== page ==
Twelve crossbred barrows (82.1 ± 1.1 kg BW) were assigned randomly to 2 diets to characterize ghrelin concentration and the metabolic profile of pigs undergoing dietary restriction. Pigs in one treatment group were allowed unrestricted access to feed (FF), whereas pigs in the other treatment group (RES) were fed 50% of the quantity of feed per unit of BW given to FF pigs. Animals in both treatments were fed daily (1 meal) beginning at 0900 h. Plasma samples were obtained twice weekly for 7 consecutive weeks to evaluate concentrations of ghrelin, growth hormone (GH), glucose, and insulin. Within each week, blood samples were taken before and 1.5 h after feeding. Three barrows in each dietary treatment were selected randomly for a glucose tolerance test before and after treatments were applied. The RES treatment decreased ADG and was associated with increased GH and decreased insulin concentrations. Glucose and insulin concentrations were decreased during fasting compared with concentrations 1.5 h after feeding. Results of the glucose tolerance test demonstrated increased glucose clearance rate, decreased glucose half-life, and decreased area under the curve in RES vs. FF pigs, reflecting the inability of FF animals to dispose of a test dose of glucose with the same efficiency as RES pigs. Restricting feed intake significantly altered glucose clearance rate, increased circulating concentrations of GH, and decreased insulin concentrations. Although restriction did not significantly affect plasma ghrelin, preprandial concentrations of ghrelin were increased compared with concentrations 1.5 h after feeding.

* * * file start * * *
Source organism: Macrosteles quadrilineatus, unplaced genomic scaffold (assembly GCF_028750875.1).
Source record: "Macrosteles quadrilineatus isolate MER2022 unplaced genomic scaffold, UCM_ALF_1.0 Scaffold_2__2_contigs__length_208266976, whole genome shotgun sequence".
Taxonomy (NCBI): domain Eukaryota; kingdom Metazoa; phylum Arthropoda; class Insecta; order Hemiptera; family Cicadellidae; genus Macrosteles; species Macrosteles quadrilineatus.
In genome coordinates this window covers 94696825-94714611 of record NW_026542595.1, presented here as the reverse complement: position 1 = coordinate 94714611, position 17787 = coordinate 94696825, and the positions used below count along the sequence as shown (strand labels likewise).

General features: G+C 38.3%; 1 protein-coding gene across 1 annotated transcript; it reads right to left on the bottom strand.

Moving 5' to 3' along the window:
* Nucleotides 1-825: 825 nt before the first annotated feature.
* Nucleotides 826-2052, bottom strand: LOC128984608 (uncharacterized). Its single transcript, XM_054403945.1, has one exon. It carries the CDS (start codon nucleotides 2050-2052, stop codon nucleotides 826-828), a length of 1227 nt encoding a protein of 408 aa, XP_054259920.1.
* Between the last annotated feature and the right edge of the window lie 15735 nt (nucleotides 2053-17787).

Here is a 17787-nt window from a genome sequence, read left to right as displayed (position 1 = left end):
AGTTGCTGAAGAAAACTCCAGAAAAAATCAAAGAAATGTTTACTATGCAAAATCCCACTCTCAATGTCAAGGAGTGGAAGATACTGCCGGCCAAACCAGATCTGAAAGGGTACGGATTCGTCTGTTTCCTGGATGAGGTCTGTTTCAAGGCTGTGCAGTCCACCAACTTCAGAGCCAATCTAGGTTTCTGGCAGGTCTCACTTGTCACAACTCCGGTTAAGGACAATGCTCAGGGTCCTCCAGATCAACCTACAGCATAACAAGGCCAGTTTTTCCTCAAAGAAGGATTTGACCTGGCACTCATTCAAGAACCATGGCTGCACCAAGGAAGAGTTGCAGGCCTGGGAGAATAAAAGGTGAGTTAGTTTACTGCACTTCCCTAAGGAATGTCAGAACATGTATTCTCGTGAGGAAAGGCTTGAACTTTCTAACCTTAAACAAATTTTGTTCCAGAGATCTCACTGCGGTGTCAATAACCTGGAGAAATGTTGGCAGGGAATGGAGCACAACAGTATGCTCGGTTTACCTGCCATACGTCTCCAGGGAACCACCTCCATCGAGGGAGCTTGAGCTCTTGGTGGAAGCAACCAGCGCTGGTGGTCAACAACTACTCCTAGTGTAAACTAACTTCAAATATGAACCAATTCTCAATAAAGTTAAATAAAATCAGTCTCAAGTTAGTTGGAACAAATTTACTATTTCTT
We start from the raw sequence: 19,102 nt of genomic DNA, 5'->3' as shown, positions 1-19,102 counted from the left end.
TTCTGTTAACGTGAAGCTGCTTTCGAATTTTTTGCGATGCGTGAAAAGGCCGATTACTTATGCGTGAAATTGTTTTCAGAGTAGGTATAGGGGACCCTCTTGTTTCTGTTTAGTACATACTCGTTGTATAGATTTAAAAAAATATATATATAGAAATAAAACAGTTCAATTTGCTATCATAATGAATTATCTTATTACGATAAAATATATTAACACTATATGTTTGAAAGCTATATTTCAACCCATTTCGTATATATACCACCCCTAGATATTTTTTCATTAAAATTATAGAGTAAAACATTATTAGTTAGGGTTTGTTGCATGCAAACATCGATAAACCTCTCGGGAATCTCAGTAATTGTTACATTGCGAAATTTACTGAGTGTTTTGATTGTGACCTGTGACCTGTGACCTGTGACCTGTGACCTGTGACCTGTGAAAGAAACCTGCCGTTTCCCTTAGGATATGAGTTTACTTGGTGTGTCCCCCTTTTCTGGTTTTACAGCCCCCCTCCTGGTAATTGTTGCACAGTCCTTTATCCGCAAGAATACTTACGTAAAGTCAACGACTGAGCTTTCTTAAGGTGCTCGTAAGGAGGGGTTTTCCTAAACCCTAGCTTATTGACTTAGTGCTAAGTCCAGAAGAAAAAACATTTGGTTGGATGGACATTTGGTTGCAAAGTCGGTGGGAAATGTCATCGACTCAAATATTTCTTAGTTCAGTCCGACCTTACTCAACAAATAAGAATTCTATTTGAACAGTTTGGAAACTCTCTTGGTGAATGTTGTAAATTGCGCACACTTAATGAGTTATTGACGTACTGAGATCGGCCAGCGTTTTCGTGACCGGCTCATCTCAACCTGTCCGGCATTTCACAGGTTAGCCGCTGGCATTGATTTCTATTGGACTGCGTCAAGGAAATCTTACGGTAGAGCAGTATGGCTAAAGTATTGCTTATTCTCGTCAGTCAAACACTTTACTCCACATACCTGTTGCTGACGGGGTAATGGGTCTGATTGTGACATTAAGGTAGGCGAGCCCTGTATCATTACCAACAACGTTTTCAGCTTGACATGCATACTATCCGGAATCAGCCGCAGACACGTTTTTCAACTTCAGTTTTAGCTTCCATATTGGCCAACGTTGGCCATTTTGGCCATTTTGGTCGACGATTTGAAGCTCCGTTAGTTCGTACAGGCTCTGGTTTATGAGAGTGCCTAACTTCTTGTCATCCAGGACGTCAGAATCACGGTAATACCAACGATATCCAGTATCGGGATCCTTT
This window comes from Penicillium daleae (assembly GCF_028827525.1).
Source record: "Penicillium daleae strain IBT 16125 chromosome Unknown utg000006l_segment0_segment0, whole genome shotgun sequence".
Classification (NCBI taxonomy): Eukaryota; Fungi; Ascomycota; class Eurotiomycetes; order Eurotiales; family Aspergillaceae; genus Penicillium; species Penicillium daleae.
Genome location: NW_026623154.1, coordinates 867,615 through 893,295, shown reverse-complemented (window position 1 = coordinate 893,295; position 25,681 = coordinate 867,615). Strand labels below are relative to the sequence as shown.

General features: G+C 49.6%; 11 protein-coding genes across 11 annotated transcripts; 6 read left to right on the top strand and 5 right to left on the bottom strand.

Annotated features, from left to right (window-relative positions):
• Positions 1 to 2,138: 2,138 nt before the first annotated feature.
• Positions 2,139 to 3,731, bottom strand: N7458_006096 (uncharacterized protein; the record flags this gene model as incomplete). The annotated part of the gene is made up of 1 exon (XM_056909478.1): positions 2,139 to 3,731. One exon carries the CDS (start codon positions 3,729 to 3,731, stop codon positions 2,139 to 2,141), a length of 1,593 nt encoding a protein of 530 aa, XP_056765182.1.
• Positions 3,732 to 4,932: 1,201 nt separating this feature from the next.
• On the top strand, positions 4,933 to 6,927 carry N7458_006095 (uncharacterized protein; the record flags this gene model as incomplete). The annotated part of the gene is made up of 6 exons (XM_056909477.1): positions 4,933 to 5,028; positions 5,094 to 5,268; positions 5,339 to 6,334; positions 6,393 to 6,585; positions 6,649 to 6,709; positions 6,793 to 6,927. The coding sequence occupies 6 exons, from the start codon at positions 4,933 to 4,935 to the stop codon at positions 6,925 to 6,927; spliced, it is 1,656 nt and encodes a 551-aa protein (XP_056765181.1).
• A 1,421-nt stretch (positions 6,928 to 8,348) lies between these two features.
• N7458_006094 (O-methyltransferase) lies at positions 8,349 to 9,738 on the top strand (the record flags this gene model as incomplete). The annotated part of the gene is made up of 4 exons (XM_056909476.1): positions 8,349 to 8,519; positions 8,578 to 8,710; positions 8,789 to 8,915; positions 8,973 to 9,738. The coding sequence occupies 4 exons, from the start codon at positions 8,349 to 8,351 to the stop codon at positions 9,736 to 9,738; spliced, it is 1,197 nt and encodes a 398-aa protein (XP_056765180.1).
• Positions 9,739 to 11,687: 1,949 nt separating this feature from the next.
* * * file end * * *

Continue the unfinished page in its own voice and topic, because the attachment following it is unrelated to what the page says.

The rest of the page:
- Feed restriction
- Glucose tolerance